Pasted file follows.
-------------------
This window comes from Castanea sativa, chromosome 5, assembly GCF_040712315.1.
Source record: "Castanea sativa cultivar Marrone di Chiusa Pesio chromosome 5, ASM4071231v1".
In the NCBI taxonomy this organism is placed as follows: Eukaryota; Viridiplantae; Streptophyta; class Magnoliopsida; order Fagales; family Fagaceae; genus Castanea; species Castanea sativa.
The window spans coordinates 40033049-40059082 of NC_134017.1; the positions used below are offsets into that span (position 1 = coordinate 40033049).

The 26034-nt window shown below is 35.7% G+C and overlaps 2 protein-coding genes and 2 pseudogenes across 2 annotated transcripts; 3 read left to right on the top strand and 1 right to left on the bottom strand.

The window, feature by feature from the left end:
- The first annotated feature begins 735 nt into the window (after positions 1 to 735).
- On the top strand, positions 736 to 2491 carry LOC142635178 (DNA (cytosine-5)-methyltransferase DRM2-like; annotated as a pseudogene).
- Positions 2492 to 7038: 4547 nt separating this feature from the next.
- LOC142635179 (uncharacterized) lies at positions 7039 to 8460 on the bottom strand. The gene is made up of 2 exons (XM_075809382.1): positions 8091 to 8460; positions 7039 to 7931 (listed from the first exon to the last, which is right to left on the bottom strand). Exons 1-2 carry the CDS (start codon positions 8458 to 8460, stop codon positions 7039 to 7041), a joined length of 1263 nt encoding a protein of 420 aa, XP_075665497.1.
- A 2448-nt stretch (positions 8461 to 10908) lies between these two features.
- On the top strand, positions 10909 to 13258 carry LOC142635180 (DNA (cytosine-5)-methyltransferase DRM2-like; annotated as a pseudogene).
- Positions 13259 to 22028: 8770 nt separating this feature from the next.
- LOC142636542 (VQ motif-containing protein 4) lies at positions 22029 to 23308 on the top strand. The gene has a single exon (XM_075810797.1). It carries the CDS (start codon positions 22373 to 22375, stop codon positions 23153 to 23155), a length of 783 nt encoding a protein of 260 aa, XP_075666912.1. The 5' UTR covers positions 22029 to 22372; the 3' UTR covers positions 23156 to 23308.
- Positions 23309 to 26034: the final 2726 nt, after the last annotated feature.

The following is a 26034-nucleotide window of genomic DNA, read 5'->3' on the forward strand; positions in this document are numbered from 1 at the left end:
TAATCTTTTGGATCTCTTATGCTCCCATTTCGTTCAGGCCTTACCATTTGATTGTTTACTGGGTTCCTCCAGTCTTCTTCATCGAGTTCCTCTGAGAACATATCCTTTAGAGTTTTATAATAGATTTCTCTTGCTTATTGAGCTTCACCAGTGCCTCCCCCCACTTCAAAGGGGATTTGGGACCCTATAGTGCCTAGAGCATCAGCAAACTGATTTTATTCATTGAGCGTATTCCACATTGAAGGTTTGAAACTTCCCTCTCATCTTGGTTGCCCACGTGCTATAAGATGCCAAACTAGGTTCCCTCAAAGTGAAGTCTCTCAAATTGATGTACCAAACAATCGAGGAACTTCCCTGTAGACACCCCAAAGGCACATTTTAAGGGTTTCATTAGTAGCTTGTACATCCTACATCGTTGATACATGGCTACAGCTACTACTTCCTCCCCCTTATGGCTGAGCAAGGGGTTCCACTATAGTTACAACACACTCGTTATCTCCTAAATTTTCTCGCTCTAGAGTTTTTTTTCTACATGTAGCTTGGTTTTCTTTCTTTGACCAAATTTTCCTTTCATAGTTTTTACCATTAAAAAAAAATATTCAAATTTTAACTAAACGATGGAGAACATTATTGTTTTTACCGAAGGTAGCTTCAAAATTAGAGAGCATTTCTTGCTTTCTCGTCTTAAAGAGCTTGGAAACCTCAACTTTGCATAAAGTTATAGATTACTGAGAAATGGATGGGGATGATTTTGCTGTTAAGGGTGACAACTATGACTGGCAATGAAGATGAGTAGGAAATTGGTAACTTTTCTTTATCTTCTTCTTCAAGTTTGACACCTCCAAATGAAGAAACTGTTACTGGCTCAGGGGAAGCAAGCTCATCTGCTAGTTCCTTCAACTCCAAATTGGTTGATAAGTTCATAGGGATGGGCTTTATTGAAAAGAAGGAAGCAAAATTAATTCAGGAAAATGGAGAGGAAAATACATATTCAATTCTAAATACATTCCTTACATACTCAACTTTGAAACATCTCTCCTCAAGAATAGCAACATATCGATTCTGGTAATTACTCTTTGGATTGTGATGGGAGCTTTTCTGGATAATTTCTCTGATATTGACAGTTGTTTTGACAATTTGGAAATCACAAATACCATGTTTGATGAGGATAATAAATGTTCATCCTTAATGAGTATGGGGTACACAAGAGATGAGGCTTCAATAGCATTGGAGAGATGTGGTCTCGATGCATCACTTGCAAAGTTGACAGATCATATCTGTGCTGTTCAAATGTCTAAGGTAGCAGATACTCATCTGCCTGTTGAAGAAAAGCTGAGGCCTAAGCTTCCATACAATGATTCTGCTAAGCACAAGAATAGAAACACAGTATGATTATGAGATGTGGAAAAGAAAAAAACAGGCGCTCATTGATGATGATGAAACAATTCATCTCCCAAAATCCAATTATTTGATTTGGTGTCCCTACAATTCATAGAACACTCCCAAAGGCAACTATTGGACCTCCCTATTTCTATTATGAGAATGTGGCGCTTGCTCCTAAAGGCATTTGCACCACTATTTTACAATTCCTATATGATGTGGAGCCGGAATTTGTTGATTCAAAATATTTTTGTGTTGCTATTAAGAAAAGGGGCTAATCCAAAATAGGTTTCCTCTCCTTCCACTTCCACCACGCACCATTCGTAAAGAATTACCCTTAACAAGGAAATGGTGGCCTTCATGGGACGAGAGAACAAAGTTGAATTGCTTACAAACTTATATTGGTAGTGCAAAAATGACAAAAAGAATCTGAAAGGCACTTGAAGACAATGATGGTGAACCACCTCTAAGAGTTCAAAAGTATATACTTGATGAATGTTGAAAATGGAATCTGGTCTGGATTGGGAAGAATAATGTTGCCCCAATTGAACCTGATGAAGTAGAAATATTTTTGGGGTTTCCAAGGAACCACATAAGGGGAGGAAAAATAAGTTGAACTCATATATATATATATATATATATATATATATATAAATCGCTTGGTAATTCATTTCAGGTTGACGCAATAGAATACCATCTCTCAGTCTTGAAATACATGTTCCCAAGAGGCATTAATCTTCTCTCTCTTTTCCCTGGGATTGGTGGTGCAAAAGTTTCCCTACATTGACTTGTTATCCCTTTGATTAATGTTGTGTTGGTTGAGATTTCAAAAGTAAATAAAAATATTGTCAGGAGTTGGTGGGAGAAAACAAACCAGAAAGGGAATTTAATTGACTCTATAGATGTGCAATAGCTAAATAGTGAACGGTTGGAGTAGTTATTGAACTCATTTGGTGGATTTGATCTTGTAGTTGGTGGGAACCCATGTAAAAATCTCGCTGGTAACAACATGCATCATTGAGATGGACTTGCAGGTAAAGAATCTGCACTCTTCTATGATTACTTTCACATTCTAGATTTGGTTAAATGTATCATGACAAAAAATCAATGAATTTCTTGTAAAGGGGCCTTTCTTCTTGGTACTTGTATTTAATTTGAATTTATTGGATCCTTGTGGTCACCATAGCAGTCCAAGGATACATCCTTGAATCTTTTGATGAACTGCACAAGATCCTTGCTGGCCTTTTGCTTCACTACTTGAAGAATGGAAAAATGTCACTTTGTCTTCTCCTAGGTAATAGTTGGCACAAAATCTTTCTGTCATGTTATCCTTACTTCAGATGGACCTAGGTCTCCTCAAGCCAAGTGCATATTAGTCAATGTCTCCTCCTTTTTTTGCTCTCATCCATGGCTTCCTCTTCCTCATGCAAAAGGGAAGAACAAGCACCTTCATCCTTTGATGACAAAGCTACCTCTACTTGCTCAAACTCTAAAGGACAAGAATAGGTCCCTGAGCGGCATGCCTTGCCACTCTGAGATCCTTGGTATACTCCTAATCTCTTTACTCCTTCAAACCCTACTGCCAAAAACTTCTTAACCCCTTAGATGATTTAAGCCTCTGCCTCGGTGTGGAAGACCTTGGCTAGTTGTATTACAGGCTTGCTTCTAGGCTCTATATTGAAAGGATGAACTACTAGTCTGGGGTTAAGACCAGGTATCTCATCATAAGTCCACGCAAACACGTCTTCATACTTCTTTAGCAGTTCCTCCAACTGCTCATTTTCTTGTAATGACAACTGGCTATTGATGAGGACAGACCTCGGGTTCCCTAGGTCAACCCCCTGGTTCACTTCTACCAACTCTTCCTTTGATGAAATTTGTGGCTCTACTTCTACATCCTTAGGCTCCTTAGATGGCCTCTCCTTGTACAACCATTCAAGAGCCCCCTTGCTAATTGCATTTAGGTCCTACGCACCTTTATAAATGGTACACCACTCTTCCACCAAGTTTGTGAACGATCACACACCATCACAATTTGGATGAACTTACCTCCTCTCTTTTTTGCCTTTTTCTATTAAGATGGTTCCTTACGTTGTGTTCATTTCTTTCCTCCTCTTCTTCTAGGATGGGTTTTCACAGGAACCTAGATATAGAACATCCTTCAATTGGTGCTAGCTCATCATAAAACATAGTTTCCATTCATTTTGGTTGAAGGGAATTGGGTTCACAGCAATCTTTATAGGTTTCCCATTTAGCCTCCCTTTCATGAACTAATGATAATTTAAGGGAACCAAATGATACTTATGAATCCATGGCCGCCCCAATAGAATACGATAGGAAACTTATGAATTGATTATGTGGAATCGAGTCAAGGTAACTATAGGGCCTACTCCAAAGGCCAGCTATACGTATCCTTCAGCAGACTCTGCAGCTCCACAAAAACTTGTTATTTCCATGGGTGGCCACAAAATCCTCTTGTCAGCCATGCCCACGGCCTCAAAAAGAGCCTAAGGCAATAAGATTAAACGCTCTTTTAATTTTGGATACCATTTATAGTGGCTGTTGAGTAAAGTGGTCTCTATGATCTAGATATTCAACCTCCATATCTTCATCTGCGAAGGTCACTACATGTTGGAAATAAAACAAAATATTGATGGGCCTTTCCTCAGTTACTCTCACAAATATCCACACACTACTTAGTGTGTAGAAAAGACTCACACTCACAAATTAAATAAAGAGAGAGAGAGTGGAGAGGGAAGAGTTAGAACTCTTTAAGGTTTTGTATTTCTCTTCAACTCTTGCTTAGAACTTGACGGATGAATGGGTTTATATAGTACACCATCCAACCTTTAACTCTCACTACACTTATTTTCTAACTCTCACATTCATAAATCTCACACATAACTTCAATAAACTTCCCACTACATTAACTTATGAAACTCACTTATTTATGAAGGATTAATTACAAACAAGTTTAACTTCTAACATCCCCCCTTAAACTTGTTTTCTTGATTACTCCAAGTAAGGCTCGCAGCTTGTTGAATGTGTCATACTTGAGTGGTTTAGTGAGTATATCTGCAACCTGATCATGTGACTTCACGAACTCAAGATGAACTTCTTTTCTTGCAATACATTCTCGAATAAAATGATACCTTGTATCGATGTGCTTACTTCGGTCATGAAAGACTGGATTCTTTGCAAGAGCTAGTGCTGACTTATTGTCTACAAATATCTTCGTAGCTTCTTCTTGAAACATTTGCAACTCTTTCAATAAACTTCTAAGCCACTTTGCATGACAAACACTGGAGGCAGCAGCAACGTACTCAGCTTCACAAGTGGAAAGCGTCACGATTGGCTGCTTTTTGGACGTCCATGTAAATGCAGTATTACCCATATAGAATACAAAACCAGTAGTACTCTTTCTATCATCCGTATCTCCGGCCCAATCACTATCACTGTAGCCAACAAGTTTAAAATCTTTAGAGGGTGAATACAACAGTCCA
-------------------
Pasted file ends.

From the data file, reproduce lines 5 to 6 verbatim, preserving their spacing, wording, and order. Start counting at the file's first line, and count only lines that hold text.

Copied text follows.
The 26034-nt window shown below is 35.7% G+C and overlaps 2 protein-coding genes and 2 pseudogenes across 2 annotated transcripts; 3 read left to right on the top strand and 1 right to left on the bottom strand.

The window, feature by feature from the left end: